Jim McGovern (golfer)

James David McGovern is an American professional golfer who has played on the PGA Tour and the Nationwide Tour. McGovern was born in New Jersey, he grew up in Oradell, New Jersey in a house adjoining the Hackensack Golf Club. He attended Bergen Catholic High School, was a star football player there, when a coach introduced him to golf during his junior year, he attended the University of Arkansas as a non-scholarship member of its golf team. He transferred after two years to Old Dominion University in Norfolk and was a member of that school's golf team, he turned pro in 1988 and joined the PGA Tour in 1991. McGovern was a member of the PGA Tour from 1991–1998, his career year was 1993 when he won once, had two other top-10 finishes, earned $587,495 and finished 27th on the money list. His best finish in a major was T5 at the 1994 Masters Tournament, he had 14 career top-10 finishes in 386 PGA Tour events. McGovern finished 19th in qualifying school and earned his PGA Tour card for 2008. In 2009, he was back on the Nationwide Tour.

McGovern lives in New Jersey. His brother, played linebacker in the NFL. On January 1, 2011, McGovern became the head golf professional at White Beeches Golf & Country Club in Haworth, New Jersey, 20 miles from midtown Manhattan, he is one of the few PGA Professionals, a PGA Tour winner. On May 17, 2011, McGovern earned medalist honors at the local U. S. Open qualifier, his 4-under 68 at Ballyowen Golf Club gave him medalist honors by two strokes and secured for him one of five spots available for the U. S. Open sectional qualifier at Canoe Brook on June 6. McGovern earned a spot in the 2014 PGA Championship through his finish at the PGA Professional National Championship after having to qualify in a playoff for one of the twenty positions, he continues to compete at senior major events and those sanctioned through the New Jersey section of the PGA of America. 1987 Virginia State Intercollegiate Championship 1988 Metropolitan Amateur PGA Tour playoff record 1990 Ben Hogan Lake City Classic, Ben Hogan New Haven Open, Ben Hogan Texarkana Open 1987 Metropolitan Open 1994 Diners Club Matches 2015 New Jersey Senior Open 2016 New Jersey Senior Open, Metropolitan Senior Open CUT = missed the half-way cut "T" = tied 1990 Ben Hogan Tour graduates 1991 PGA Tour Qualifying School graduates 1996 PGA Tour Qualifying School graduates 1997 PGA Tour Qualifying School graduates 2007 PGA Tour Qualifying School graduates Jim McGovern at the PGA Tour official site Jim McGovern at the Official World Golf Ranking official site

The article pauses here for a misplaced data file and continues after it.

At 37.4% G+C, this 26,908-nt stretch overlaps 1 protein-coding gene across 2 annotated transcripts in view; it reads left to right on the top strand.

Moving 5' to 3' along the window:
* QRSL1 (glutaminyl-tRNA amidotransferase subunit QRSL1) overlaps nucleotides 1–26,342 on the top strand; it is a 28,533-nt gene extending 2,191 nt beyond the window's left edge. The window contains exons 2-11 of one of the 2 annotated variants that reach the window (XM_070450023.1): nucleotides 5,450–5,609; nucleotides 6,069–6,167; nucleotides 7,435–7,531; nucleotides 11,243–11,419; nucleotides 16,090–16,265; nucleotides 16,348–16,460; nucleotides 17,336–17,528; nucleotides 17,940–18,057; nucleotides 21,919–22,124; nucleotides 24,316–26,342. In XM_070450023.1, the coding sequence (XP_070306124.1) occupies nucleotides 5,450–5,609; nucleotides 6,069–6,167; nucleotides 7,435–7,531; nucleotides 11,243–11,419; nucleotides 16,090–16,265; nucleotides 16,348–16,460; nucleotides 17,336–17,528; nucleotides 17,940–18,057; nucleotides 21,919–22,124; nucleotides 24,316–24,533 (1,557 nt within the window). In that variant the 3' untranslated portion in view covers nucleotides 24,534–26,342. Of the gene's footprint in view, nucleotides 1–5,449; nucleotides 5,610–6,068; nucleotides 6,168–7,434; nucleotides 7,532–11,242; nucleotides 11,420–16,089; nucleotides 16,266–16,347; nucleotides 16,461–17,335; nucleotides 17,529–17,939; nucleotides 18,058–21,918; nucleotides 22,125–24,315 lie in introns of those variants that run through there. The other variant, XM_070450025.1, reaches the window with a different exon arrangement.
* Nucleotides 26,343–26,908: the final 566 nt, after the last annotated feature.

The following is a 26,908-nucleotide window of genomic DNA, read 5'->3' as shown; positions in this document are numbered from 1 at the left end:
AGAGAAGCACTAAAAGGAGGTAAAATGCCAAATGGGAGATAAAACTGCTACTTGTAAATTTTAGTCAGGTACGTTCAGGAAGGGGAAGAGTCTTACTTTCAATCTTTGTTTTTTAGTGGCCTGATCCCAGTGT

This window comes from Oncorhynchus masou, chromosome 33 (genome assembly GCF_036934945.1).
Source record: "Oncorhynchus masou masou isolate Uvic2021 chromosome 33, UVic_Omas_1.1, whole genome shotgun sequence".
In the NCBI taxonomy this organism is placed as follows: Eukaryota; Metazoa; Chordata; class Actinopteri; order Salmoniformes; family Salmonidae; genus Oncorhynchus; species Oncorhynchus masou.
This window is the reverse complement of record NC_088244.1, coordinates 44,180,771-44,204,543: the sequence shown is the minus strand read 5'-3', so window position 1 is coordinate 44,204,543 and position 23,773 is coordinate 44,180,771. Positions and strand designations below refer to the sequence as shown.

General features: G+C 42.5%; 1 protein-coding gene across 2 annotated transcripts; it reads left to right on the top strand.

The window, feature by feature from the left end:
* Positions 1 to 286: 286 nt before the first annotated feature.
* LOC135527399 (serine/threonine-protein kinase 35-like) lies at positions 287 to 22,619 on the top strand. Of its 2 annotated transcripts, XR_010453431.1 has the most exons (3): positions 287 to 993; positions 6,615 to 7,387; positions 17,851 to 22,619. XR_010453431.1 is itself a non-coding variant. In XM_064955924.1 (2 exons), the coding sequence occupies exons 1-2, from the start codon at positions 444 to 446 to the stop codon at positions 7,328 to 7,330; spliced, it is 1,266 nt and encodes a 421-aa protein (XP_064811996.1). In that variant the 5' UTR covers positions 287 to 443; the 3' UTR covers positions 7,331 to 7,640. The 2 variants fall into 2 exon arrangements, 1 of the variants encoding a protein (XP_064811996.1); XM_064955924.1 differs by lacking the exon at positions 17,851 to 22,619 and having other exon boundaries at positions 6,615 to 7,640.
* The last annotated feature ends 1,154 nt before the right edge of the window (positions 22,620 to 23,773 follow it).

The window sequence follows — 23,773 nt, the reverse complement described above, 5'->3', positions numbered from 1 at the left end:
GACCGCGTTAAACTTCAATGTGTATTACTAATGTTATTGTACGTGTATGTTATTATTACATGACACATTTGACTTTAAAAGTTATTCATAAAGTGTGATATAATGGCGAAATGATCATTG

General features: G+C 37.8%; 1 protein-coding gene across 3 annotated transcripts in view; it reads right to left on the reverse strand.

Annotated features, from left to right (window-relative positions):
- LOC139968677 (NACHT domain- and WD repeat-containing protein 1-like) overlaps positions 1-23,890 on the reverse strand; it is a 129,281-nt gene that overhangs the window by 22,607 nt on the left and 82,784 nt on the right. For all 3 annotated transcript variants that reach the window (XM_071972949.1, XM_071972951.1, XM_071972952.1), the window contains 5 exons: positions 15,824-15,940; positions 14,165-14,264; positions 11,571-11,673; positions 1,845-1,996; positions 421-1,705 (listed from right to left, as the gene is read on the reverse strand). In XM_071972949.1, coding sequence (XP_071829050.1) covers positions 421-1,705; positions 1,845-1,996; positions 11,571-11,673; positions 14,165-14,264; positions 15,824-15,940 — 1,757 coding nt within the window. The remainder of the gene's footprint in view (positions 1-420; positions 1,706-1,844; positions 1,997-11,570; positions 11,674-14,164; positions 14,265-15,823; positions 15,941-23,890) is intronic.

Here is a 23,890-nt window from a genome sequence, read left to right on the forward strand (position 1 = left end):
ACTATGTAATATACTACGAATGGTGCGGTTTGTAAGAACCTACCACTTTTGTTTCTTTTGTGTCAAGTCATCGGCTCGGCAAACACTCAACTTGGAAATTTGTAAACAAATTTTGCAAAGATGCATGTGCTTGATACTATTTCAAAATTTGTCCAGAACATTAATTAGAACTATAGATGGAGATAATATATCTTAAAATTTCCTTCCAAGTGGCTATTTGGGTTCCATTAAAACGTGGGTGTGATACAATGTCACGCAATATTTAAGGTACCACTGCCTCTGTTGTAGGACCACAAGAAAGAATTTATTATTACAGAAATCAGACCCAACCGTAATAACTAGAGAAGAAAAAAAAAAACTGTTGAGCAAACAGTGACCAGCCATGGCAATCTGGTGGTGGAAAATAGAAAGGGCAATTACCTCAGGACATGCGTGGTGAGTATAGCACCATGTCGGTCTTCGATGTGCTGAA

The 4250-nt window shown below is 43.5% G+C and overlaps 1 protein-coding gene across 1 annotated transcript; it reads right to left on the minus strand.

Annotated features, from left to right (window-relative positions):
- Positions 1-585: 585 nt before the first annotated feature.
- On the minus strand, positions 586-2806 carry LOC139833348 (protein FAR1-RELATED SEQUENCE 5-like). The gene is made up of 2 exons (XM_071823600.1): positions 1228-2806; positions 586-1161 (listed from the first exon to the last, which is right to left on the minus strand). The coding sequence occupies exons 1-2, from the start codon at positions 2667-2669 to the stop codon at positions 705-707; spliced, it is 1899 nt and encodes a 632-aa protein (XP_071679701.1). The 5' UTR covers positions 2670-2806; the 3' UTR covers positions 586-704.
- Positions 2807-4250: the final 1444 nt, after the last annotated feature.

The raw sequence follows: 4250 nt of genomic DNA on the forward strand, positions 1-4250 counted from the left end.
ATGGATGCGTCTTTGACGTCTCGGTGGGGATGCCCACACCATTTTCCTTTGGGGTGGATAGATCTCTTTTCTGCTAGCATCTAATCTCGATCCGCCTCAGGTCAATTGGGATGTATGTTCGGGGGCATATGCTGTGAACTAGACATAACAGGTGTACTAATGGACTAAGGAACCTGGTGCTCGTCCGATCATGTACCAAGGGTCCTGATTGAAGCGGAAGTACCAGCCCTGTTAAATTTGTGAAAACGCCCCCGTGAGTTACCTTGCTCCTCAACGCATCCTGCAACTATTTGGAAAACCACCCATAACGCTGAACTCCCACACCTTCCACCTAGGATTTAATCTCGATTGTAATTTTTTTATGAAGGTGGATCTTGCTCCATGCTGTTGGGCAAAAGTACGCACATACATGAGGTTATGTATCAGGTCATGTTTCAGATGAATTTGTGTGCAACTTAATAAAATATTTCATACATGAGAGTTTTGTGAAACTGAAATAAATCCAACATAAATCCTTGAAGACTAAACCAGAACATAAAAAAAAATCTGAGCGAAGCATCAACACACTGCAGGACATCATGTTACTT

Omicron Draconis

Omicron Draconis is a giant star in the constellation Draco located 322.93 light years from the Earth. It has a radius of 30 solar radii, a luminosity of 269 suns, its path in the night sky is circumpolar above the ecliptic, meaning the star never rises or sets when viewed in the night sky from certain positions in the northern hemisphere. Omicron Draconis can be considered the north pole star of Mercury, as it is the closest star to Mercury's north celestial pole; this is a single-lined spectroscopic binary system, but the secondary has been detected using interferometry. It is a RS Canum Venaticorum variable system with eclipses; the total amplitude of variation is only about a thousandth of a magnitude. The secondary star is similar to the sun a main sequence star, while the primary is a giant star 25 times larger than the sun and two hundred times more luminous. 2004. Starry Night Pro, Version 5.8.4. Imaginova. ISBN 978-0-07-333666-4. Www.starrynight.com

Namiseom

Namiseom or Nami Island is a half-moon shaped island located in Chuncheon, Gangwon Province, South Korea, formed as the land around it was inundated by the rising water of the North Han River as the result of the construction of Cheongpyeong Dam in 1944. Its name originates from General Nami, who died at the age of 28 after being falsely accused of treason during the reign of King Sejo, the seventh king of the Joseon Dynasty of Korea. Although his grave was not discovered, there were a pile of stones where his body was supposed to be buried, it was believed that if someone took one stone from there, it would bring misfortune to their house. A tour company arranged the grave with soil and developed Namiseom into an amusement park. Namiseom belongs to Chuncheon in Gangwon Province, it is 430,000 square meters in area and 4 km in diameter